Saturday, May 26, 2012

SPD, DSM, IDK: Saw a post on the blog Special Happens on The Last Chance for Inclusion of Sensory Processing Disorder in the DSM-5. Now, I'm a big believer in sensory processing disorder or dysfunction of sensory integration or sensory integration disorder or whatever we're calling it this week -- I even wrote a book on the subject, and I'm convinced that a diagnosis of sensory integration problems, awareness of them, and therapy for them helped my son out a lot. I'm all for having it officially recognized, and officially respected, and officially paid for by insurance. But am I the only one who feels uncomfortable with having it classified as a psychiatric disorder? That suggests a whole different type of therapist than an occupational therapist. Is there such desperation for legitimacy that proponents will take it any way they can get it? Apparently, the best shot may be to have sensory processing disorder classified as part of autism, and ... hoo boy, that's sure an umbrella not every kid with sensory issues fits under, and if all the rest of us are about to become second-class citizens in this as we are with every freakin' other thing our kids have in common with autistic kids, I shall be quite put out. And while getting a medical seal of approval may have some advantages, doing it this way is not, I think, going to make parents more eager to see these problems in their kids and embrace them. I guess if this is the only way to rise above quackery in the eyes of professionals, I'd prefer sensory integration remain some out-there theory that might actually help your kid. But maybe that's just me.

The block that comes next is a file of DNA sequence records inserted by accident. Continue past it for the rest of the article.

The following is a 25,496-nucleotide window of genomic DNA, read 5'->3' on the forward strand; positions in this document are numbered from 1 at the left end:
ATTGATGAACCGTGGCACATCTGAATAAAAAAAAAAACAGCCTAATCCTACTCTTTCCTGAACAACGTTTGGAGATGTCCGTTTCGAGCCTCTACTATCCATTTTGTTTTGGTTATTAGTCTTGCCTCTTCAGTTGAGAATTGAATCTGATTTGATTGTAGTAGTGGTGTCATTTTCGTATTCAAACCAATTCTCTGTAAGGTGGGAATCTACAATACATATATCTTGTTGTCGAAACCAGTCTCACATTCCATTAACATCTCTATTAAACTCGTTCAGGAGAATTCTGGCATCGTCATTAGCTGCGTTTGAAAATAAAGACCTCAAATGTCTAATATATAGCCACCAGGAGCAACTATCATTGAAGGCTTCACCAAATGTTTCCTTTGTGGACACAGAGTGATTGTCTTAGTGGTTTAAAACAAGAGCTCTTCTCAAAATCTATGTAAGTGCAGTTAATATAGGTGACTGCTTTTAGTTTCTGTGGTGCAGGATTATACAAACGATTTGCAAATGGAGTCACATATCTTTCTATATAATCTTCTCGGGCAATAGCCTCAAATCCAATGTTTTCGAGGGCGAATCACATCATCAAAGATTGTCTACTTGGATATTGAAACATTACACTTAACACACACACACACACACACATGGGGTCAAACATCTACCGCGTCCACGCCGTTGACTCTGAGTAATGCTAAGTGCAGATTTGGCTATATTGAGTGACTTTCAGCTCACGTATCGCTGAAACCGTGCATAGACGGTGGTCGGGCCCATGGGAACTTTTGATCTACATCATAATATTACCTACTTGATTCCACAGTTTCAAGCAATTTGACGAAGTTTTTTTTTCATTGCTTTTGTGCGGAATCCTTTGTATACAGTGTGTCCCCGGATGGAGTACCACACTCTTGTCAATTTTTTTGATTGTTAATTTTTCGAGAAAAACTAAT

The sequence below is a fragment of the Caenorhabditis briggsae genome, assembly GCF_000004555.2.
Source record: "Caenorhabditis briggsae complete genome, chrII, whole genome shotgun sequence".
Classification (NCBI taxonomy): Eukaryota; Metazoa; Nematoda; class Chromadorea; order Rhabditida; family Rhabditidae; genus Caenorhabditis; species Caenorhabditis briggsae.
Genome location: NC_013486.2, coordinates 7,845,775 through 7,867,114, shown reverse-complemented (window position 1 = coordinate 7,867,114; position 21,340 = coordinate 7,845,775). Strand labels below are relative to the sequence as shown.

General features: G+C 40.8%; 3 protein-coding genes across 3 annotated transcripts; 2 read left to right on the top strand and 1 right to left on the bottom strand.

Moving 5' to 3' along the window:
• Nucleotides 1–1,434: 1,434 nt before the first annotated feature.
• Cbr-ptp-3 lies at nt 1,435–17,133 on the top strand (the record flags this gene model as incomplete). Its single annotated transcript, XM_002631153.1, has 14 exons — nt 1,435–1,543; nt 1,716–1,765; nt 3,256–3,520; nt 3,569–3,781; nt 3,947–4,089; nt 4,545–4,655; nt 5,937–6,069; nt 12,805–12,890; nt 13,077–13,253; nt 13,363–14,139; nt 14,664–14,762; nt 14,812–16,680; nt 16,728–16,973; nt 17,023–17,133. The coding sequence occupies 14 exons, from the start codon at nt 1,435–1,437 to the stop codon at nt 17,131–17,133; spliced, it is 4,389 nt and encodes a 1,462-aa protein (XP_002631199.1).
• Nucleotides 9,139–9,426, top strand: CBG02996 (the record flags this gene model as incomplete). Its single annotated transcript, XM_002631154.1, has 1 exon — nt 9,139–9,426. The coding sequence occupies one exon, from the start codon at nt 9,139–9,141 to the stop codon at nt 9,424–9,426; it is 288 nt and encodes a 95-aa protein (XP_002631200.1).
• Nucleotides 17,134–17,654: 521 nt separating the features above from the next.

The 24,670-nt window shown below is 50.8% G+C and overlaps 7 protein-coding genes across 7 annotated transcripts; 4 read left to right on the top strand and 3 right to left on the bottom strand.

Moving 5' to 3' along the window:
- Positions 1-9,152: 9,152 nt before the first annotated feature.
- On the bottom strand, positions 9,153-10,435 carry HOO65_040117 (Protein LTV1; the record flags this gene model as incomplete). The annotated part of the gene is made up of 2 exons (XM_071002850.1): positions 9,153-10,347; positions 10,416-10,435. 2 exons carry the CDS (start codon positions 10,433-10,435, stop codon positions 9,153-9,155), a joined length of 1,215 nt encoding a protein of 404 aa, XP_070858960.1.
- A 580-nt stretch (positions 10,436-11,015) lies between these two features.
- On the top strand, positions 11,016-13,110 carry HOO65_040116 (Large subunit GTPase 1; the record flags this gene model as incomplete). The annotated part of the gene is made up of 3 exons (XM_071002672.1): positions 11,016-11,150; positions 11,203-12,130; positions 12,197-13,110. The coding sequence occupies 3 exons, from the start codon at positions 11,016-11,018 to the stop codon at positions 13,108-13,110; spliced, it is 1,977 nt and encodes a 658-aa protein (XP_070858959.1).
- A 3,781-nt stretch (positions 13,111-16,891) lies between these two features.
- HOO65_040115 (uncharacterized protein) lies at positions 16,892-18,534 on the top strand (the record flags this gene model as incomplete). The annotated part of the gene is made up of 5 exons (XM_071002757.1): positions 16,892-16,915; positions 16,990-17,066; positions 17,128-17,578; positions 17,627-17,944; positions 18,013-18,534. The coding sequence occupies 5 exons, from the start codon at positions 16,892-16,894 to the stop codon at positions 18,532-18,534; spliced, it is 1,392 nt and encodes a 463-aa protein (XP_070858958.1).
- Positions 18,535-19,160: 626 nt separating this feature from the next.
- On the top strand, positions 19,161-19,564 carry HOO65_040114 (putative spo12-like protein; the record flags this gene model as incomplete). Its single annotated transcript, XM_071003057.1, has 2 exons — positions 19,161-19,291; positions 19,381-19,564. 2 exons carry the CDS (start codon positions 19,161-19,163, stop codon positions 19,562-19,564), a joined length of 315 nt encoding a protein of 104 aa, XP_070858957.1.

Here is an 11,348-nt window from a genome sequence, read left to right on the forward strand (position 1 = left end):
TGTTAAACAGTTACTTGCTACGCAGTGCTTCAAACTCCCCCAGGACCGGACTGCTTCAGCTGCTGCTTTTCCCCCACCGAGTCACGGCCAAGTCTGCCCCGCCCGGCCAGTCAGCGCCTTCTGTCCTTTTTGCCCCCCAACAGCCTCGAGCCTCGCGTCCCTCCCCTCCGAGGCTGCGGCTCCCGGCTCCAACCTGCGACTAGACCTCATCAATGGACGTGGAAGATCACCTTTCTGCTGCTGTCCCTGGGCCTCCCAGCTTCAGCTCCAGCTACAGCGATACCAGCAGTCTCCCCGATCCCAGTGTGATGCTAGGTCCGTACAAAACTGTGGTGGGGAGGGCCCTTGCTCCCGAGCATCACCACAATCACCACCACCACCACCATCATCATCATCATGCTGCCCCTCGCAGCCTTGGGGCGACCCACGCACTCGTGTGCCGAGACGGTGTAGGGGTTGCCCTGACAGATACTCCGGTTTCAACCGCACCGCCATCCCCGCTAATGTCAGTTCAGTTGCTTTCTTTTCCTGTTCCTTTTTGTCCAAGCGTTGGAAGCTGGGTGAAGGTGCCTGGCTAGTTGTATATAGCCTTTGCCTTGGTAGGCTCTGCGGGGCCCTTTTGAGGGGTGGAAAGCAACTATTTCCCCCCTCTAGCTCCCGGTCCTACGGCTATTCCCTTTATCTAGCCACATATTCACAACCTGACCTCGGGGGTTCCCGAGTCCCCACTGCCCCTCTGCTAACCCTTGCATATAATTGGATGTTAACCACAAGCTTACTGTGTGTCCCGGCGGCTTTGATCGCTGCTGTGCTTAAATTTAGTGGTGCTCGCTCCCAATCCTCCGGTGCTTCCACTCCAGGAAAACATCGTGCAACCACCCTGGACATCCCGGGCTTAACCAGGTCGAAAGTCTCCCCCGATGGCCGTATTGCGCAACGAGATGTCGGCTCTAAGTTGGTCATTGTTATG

1 comment:

spectrummom said...

perhaps it's because it accompanies so many other diagnoses that do fall into the DSM. Many of them are not psychological either. Tourette's, ASD. However, that is our defining Bible. And thus what else exists to get SPD on the books?